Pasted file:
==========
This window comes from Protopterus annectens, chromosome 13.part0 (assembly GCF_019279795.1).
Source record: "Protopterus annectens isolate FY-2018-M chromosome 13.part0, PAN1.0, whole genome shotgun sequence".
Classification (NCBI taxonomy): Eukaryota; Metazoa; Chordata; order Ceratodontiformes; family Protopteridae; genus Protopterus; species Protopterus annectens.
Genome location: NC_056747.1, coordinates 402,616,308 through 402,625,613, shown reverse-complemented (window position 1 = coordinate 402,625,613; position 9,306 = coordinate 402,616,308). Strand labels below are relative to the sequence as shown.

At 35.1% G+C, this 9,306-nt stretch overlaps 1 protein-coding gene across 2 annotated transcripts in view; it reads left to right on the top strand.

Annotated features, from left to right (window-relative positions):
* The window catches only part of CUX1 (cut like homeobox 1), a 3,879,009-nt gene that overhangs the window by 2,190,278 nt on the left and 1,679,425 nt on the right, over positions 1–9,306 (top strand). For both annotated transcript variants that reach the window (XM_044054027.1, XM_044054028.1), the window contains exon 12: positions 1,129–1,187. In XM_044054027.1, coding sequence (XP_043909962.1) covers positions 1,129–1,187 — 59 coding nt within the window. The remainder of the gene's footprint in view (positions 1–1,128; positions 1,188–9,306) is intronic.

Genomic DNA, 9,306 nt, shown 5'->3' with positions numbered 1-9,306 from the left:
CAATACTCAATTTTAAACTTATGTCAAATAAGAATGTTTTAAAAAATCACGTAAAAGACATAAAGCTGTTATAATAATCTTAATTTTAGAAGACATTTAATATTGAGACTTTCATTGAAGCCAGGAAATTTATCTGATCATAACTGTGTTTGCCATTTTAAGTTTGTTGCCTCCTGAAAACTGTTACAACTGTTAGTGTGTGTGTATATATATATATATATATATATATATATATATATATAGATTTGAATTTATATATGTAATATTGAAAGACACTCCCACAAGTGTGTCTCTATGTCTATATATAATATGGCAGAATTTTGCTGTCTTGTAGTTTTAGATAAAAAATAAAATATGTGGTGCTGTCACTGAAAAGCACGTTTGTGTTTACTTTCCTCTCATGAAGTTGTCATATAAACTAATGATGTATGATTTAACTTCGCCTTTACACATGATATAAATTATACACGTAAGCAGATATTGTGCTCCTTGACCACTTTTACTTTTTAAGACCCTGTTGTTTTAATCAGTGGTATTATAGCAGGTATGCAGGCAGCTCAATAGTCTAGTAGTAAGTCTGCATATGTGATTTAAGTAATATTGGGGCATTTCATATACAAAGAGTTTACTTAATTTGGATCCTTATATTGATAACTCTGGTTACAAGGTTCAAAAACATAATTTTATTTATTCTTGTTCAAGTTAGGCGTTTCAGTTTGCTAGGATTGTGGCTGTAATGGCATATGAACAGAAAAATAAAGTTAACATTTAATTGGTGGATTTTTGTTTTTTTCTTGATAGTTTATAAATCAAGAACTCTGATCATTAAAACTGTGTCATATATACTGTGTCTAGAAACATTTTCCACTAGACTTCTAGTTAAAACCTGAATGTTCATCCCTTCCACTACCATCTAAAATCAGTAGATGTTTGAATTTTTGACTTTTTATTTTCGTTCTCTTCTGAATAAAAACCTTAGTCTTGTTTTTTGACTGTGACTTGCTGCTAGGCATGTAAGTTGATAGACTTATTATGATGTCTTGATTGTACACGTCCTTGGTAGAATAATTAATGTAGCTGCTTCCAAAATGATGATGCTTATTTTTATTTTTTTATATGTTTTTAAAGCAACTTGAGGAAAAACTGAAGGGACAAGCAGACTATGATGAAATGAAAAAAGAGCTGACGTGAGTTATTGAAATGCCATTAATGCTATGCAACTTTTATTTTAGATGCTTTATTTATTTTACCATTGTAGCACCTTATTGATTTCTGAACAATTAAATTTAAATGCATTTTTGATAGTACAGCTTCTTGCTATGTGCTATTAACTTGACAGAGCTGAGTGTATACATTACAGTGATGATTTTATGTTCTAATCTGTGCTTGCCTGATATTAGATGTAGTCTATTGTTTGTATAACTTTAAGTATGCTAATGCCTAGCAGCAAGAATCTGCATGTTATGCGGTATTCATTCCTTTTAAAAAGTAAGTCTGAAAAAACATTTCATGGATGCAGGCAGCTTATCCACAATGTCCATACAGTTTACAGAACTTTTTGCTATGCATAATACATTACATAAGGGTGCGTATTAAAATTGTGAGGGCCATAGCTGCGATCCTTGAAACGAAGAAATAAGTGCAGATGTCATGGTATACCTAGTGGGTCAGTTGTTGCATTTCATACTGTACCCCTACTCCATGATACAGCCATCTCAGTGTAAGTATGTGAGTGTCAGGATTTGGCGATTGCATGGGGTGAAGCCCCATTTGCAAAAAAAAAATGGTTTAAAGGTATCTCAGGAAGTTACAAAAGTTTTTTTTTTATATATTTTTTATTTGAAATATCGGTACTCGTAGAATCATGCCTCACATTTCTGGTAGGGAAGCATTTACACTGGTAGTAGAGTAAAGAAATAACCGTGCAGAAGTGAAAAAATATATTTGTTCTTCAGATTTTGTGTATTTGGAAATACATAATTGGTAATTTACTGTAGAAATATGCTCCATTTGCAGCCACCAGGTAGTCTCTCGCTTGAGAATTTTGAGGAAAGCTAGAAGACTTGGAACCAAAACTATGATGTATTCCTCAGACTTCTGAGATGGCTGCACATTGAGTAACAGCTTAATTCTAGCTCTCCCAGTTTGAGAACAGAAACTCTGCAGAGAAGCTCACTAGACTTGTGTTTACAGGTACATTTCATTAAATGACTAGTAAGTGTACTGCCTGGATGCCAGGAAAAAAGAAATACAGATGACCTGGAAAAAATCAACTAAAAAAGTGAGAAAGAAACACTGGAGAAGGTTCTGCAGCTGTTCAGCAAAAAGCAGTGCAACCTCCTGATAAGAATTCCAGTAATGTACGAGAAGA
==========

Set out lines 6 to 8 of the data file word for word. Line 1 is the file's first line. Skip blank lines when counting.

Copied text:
Annotated features, from left to right (window-relative positions):
* The window catches only part of CUX1 (cut like homeobox 1), a 3,879,009-nt gene that overhangs the window by 2,190,278 nt on the left and 1,679,425 nt on the right, over positions 1–9,306 (top strand). For both annotated transcript variants that reach the window (XM_044054027.1, XM_044054028.1), the window contains exon 12: positions 1,129–1,187. In XM_044054027.1, coding sequence (XP_043909962.1) covers positions 1,129–1,187 — 59 coding nt within the window. The remainder of the gene's footprint in view (positions 1–1,128; positions 1,188–9,306) is intronic.

Genomic DNA, 9,306 nt, shown 5'->3' with positions numbered 1-9,306 from the left: